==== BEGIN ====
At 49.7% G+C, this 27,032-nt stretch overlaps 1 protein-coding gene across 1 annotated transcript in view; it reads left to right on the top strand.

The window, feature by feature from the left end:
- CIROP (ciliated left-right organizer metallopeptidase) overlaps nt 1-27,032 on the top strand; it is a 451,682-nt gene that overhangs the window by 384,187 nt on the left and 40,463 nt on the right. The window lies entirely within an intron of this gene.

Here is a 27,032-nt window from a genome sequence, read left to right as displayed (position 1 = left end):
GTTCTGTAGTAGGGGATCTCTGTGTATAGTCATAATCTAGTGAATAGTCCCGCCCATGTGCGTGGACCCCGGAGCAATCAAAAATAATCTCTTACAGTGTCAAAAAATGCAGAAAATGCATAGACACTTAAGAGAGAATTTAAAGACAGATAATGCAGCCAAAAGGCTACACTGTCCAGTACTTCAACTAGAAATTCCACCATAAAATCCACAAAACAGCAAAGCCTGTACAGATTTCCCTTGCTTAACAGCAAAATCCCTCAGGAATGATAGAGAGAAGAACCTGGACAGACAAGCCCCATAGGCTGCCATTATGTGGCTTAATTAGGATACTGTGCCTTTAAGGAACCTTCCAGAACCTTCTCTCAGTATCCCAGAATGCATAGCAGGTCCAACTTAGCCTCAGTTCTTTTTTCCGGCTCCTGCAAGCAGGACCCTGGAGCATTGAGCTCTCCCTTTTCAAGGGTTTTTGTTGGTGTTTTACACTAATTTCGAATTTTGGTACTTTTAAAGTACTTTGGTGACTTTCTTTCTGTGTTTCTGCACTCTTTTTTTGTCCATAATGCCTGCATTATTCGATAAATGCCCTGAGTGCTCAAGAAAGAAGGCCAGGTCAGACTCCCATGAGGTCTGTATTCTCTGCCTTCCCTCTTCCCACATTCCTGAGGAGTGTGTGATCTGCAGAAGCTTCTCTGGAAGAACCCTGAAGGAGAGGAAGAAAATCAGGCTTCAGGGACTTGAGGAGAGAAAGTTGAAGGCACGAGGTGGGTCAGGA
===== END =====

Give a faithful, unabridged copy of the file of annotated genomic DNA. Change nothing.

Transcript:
At 49.7% G+C, this 27,032-nt stretch overlaps 1 protein-coding gene across 1 annotated transcript in view; it reads left to right on the top strand.

The window, feature by feature from the left end:
- CIROP (ciliated left-right organizer metallopeptidase) overlaps nt 1-27,032 on the top strand; it is a 451,682-nt gene that overhangs the window by 384,187 nt on the left and 40,463 nt on the right. The window lies entirely within an intron of this gene.

Here is a 27,032-nt window from a genome sequence, read left to right as displayed (position 1 = left end):
GTTCTGTAGTAGGGGATCTCTGTGTATAGTCATAATCTAGTGAATAGTCCCGCCCATGTGCGTGGACCCCGGAGCAATCAAAAATAATCTCTTACAGTGTCAAAAAATGCAGAAAATGCATAGACACTTAAGAGAGAATTTAAAGACAGATAATGCAGCCAAAAGGCTACACTGTCCAGTACTTCAACTAGAAATTCCACCATAAAATCCACAAAACAGCAAAGCCTGTACAGATTTCCCTTGCTTAACAGCAAAATCCCTCAGGAATGATAGAGAGAAGAACCTGGACAGACAAGCCCCATAGGCTGCCATTATGTGGCTTAATTAGGATACTGTGCCTTTAAGGAACCTTCCAGAACCTTCTCTCAGTATCCCAGAATGCATAGCAGGTCCAACTTAGCCTCAGTTCTTTTTTCCGGCTCCTGCAAGCAGGACCCTGGAGCATTGAGCTCTCCCTTTTCAAGGGTTTTTGTTGGTGTTTTACACTAATTTCGAATTTTGGTACTTTTAAAGTACTTTGGTGACTTTCTTTCTGTGTTTCTGCACTCTTTTTTTGTCCATAATGCCTGCATTATTCGATAAATGCCCTGAGTGCTCAAGAAAGAAGGCCAGGTCAGACTCCCATGAGGTCTGTATTCTCTGCCTTCCCTCTTCCCACATTCCTGAGGAGTGTGTGATCTGCAGAAGCTTCTCTGGAAGAACCCTGAAGGAGAGGAAGAAAATCAGGCTTCAGGGACTTGAGGAGAGAAAGTTGAAGGCACGAGGTGGGTCAGGA